The Story of the S.S. Edmund Fitzgerald

By Lisa Hayes

August 1, 2023

One moment, it was there. A blob on the radar screen, indicating the 729-foot freighter, the SS Edmund Fitzgerald, was still sailing ahead. But in the next moment, it was gone.

It was Nov. 10, 1975. The SS Edmund Fitzgerald was known for its speed, having set and broken many shipping records. But on this day, the boat was battling strong winds and heavy seas that had already sent nearly every other ship home. Faced with 35-foot waves, the Fitz’s captain, Ernest McSorley, stayed in constant communication with the crew of the Arthur M. Anderson—another large freighter that was sticking close under the very real idea that, on the Great Lakes, there was safety in numbers.

Both ships had left Wisconsin ports, Michigan-bound, and were sailing southeast across Lake Superior. Eventually, the Fitzgerald’s radar went out. Then, the beacon at the Whitefish Point lighthouse also went out.

At 3:30 p.m., McSorley radioed the Anderson to say his ship was taking on water, but the pumps were going. At 7:10 p.m., McSorley radioed, “We’re holding our own.” Those were the last words heard from anyone aboard the Fitzgerald.

Later that month, the US Navy and Coast Guard found the ship under 535 feet of water, northwest of Whitefish Point. The next year, in 1976, a Navy underwater recovery vehicle photographed the wreckage—the ship had broken into two pieces. In the same year, Gordon Lightfoot made the ship immortal with his haunting song.

Since McSorley had never called for help and the Fitzgerald’s lifeboats were found badly damaged but still secured, the Coast Guard determined that the ship must have sunk abruptly.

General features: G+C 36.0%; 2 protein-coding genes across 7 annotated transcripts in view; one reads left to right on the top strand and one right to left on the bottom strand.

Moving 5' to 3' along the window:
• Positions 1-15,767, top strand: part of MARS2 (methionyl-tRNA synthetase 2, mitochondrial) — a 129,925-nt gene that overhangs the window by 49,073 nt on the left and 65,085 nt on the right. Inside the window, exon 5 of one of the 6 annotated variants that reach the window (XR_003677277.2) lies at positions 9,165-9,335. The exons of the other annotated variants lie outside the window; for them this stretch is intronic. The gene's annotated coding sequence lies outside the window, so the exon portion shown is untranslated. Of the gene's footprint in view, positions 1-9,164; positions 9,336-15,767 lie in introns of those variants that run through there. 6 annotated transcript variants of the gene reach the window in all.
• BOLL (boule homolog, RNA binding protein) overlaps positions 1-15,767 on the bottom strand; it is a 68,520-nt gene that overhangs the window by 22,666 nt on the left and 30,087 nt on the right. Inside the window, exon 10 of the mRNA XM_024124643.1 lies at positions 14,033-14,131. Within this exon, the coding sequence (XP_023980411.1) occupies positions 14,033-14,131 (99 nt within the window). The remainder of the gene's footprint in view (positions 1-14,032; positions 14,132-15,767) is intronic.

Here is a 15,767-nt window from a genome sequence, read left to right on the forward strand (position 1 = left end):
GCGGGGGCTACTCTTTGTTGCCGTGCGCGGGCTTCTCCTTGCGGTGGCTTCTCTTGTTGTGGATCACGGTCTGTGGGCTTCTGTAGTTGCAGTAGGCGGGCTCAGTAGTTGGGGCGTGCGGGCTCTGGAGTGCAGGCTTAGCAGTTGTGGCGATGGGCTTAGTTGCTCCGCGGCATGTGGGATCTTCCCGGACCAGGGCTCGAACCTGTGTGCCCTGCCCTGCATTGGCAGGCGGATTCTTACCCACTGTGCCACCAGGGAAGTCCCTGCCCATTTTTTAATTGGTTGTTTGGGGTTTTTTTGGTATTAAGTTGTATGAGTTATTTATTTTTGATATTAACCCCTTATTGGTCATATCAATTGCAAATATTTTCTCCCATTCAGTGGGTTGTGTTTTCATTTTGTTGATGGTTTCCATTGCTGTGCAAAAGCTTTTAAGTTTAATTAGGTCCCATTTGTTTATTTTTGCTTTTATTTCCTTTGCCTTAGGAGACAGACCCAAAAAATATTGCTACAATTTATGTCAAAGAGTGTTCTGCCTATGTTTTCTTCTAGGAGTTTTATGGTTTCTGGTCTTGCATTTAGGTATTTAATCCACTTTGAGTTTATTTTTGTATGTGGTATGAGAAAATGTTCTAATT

While there’s a theory that the Fitzgerald folded in half while still on the surface of the lake—each end riding the crest of competing waves—the Coast Guard’s report says otherwise. Its nose diving into a wave, the ship likely lost buoyancy and plunged to the bottom of Lake Superior “in seconds,” according to NOAA. “As the heavy cargo shifted forward quickly…the bow of the ship hit the bottom with such force that the vessel snapped in two.”

On July 4, 1995, the Edmund Fitzgerald’s 200-pound bell, called by some the “soul of a ship,” was recovered. Later that year—on the 20th anniversary of the wreck—it was presented to the relatives of the 29 lost crew members, and rung 30 times—once for each member of the crew and a final time in honor of all those who have lost their lives at sea. The bell can be seen today at the Great Lakes Shipwreck Museum in Paradise, Michigan.

READ: The odd events that happened during the 1958 launch of the Edmund Fitzgerald. WATCH: The last interview ever conducted with the captain of the Arthur M. Anderson, who talked about the fateful night in 1975. LISTEN: The last radio recordings from the Edmund Fitzgerald.
This story was adapted in part from Joey Oliver’s 2021 story, also published here on The ‘Gander: The Wreck of the Edmund Fitzgerald

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